Movie Reviews

Monday, August 22, 2011

White Benches and Shallow Lakes: Part 2

      After the night's lively campfire, I found myself spending the next four hours playing Bananagrams with the youth. Honestly, I wanted nothing to do with the game since I decided to leave my brain by the doorstep back home. But after helping a friend win his first game, I was forcibly thrown into the mix. We called it a night when our brains turned into mush and the wins were pretty much going to one person. Remember the old friend that I mentioned before? Yes her. That aside, I wanted to hit the sheets as early as I could to do some solitary venturing at the first signs of morning. I had half of this place scoped out and accumulated many photo ideas that I wanted to put into fruition.
       The idea to wake up early was pretty much a failure. These form fitting beds mixed with the fact that I was in a room all by my lonesome made the separation of my body and the mattress close to impossible. Do I dare say? This bed was more comfortable than my own bed at home. I decided to cut my losses and sleep in for the day. Later on in the day, I went to the shoreline where I found the perfect reclining bench and laid outstretched for a while. I didn't bring the iPod but it did give the winds a reason to rustle up a tune through the use of pine needles. There I was, without a care in the world, laying under the comforting shades of a native tree and slowly drifting off to sleep. Until a little friend of mine found me.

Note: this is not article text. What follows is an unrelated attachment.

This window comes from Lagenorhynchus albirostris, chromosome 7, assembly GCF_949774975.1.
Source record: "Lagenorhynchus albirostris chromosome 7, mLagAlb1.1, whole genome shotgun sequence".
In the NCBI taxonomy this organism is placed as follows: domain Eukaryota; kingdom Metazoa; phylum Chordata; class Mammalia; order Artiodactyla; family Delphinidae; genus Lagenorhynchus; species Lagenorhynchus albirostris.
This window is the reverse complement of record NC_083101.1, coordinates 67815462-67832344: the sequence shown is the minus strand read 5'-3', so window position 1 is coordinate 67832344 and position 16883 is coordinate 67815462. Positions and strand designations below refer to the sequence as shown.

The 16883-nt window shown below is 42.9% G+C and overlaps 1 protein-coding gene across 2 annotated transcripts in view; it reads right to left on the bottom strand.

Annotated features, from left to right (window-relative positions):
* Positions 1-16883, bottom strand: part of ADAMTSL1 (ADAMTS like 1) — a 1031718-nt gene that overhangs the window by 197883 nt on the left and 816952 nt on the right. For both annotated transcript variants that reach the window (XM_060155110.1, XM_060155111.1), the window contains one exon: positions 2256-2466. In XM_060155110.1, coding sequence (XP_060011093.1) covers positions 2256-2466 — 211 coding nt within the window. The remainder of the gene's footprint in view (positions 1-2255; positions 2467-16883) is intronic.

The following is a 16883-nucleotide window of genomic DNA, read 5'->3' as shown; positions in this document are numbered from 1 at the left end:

We went rowing in one of the most shallowest lakes I have ever had privilege to step foot in. My oar kept on scraping the floor as I was paddling and I may have just unknowingly destroyed dozens of marine communities just by rocking the boat a particular way. We went further than everyone else and yet as the distance from the shore increased there wasn't much change in the depth.
         In the middle of the lake, there was an small island that was connected by an arched bridge from its right side. It was inviting enough to demand a visit from us. I mean, who would not go and check out the mysterious island? It would only require you to walk through a good two miles or so of forest with the theme of the Chainsaw Massacre playing in the back of your mind. There were others waiting for their chance to use the canoe so we pulled the plug and headed back to land.
         After I satisfied my trigger finger with dozens of photos, I stopped to skip rocks with the the little children. I believe my highest number of skips was an impressive three. As you can tell, my touch is certainly as good as ever. I, accompanied by two friends, trekked back to the bridge that led to that small island. We faced winding paths, five legged spiders, and five inch dragonflies before we encountered a wooden lookout within the island. My two friends stayed on the bridge as I approached the structure to get a closer look. To my surprise, inhabiting this lookout were the etches and markings prior visitors wanted to leave behind for others to see. Their names, their dreams, and parting words of wisdom were all here around me. Unfortunately, I wasn't able to leave my name behind but I did leave some attempts. My keys were too blunt to make a sure indentation into the wood and could only chip away at the structure until  a  good chunk was missing from the support.
          Before we knew it the day was over and the night was pretty much spent enjoying each other's company. It was difficult to leave Manchester Township the following morning but life awaited us in the form of our friends, textbooks, and bosses. It beckoned us towards a life of unpredictability, hope, and simple joys. All of which, I believe, is not all that bad.

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